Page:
The goal of the lesson(s) is to have students gain a basic understanding of the core arguments on the topic. Depending on the time available to you, you can work with the students over 1-3 courses.
The objective of the lesson(s) is to have students gain an understanding of critical topic concepts.
Common Core Learning Standards
Determine a theme or central idea of a text and analyze in detail its development over the course of the text, including how it emerges and is shaped and refined by specific details; provide an objective summary of the text.
Determine two or more themes or central ideas of a text and analyze their development over the course of the text, including how they interact and build on one another to produce a complex account; provide an objective summary of the text.
The following can be done in class or during class
(a) Have the students watch the topic videos and answer the questions
(b) Have the students read the topic articles and answer the questions
Note: Both the lectures and the readings cover the same material.
The following can be done during class
(a) Review the lecture material using the topic Power Point. If you have access to the students’ answers to the questions, you can pay particular attention to any area of weakness
(b) Use higher order questions to stimulate a discussion
(c) Help students make an outline for the Pro and Con constructive speeches
Acquisition. An acquisition is when one company acquires another.
Antitrust. Antitrust is the idea that no business should be able to acquire too much economic power and that if it does it should be broken up by low.
Competition. Competition is the idea that businesses can compete with each other on a fair playing field.
Consumer. A consumer is the purchaser of goods
Commerce. Commerce is the buying and selling of goods.
Entrepreneur. An entrepreneur is someone who starts a business.
Human Resources (HR). HR deals with the management of employees
Merger. A merger occurs when two companies come together.
Monopoly. A monopoly happens when one company controls a massive amount of the space in a particular part of the economy.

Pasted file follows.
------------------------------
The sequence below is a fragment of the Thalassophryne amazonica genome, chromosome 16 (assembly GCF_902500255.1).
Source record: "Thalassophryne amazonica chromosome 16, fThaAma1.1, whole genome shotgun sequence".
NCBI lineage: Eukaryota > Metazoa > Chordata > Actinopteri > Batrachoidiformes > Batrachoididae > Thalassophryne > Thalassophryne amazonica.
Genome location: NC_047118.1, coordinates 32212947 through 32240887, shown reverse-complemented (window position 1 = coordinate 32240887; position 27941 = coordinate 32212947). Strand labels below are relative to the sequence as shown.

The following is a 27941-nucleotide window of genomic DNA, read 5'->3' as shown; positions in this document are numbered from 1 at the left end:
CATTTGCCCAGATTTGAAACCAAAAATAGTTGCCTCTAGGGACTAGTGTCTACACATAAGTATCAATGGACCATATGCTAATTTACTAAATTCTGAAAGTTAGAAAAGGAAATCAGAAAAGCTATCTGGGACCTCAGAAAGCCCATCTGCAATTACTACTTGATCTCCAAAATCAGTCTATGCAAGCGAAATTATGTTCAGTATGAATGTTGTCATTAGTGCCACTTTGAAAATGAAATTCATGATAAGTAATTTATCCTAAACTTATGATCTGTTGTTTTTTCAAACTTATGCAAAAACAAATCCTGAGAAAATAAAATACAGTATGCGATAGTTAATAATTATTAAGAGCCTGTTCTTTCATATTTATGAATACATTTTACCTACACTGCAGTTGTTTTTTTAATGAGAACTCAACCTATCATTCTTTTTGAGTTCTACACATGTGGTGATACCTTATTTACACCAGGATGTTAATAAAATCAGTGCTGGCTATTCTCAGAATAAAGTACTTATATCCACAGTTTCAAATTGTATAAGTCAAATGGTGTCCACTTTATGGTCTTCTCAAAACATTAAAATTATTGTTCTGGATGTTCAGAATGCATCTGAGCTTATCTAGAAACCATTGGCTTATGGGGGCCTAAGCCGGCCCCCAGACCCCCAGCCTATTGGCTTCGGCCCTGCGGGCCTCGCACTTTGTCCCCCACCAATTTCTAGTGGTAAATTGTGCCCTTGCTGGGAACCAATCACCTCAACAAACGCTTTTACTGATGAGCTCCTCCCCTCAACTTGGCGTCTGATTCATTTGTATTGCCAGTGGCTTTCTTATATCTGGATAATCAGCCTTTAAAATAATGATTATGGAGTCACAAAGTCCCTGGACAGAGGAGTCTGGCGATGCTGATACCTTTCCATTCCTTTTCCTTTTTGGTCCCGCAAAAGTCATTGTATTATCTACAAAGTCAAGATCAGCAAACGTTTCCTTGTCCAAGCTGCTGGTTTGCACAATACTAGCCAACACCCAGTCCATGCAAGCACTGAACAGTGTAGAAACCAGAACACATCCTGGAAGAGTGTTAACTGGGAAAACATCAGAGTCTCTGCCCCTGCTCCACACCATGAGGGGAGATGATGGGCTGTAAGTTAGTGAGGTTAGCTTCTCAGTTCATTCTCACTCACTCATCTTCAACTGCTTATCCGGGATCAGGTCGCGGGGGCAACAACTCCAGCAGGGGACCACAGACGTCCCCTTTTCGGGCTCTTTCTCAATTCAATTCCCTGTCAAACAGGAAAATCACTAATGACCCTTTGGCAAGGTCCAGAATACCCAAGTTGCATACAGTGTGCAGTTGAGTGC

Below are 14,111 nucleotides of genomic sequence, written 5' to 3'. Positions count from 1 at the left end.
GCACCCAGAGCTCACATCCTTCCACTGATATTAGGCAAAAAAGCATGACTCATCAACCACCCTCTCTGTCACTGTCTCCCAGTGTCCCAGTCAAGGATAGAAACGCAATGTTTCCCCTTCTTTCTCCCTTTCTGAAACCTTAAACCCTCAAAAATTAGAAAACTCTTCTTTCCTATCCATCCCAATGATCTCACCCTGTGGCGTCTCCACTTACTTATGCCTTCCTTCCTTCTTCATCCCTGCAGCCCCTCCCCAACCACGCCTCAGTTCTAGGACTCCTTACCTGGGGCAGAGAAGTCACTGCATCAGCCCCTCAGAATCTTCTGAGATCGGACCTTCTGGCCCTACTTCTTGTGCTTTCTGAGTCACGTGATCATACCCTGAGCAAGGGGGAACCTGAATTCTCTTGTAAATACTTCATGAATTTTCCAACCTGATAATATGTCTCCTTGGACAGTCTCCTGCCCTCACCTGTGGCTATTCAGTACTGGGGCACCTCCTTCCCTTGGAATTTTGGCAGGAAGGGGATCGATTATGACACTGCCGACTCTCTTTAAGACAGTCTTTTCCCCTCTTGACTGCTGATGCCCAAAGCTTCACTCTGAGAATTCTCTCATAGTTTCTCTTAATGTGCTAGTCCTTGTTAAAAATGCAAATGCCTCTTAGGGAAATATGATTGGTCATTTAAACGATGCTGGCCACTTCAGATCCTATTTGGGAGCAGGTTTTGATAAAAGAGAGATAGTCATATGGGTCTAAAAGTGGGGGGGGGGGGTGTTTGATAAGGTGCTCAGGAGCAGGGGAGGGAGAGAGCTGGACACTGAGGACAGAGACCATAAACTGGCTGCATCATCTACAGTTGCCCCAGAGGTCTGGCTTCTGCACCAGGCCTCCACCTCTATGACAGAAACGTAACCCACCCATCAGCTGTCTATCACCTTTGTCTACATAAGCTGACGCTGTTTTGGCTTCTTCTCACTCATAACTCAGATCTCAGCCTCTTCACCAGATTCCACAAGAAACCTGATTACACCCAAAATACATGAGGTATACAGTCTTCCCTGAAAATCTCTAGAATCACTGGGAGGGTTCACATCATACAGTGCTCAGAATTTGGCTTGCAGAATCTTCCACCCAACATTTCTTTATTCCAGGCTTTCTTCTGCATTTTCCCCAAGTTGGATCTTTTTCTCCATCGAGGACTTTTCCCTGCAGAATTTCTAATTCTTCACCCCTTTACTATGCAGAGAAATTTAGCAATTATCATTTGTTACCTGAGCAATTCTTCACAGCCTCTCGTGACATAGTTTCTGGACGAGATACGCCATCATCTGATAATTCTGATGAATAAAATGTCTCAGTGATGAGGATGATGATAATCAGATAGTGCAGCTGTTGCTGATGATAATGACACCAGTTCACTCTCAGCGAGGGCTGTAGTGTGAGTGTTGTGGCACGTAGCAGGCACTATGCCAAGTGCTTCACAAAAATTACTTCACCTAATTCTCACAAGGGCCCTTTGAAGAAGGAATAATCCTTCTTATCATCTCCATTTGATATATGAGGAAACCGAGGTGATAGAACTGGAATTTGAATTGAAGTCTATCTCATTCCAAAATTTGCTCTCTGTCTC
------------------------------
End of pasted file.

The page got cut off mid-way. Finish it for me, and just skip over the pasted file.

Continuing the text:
Chicago School. The Chicago School argued that as long as prices are kept low that there is no harm to monopolization.
Answers to Intro Lecture Questions
(1) How are “Technology Giants/Big Tech? defined?
(a) Facebook, Netflix, Amazon, Apple, Google
(b) Having a value of over $500 billion
(c) None of the above
(2) What is antitrust?
(a) a lack of trust
(b) A reduction in trust
(c) A monopoly
(d) None of the above
(3) What are two planks of Warren’s plan to enforce antitrust against the Technology Giants?
(a) Can’t operate in another business space, can’t sell your own goods if you own a platform valued at $25 billion+
(b) Can’t have more than $100 billion in revenue
(c) Cannot monopolize an entire business space
(d) None of the above
(4) What two important framework argument(s) on this topic?
(a) Price and economic concentration
(c) Economic concentration
(d) Neither of the above
(5) What problems did Standard Oil create?
(a) It sold a lot of oil
(b) It monopolized the oil sector
(c) It purchased industries outside of its area of primary business
(d) All of the above
(e) b & c
(6) Why is antitrust relevant to Big Tech?
(a) Big Tech purchases industries outside of their own core industry
(b) Big Tech controls all of their own market space
(c) Big Tech makes a lot of money
(d) A & B
(e) All of the above
(7) Name the law(s) that are relevant to antitrust
(a) Sherman Act
(b) Clayton Act
(c) FTC Act
(d) A & B
(e) None of the above
(f) All of the above
Higher Order Questions
Why is concentrated economic power a threat to democracy?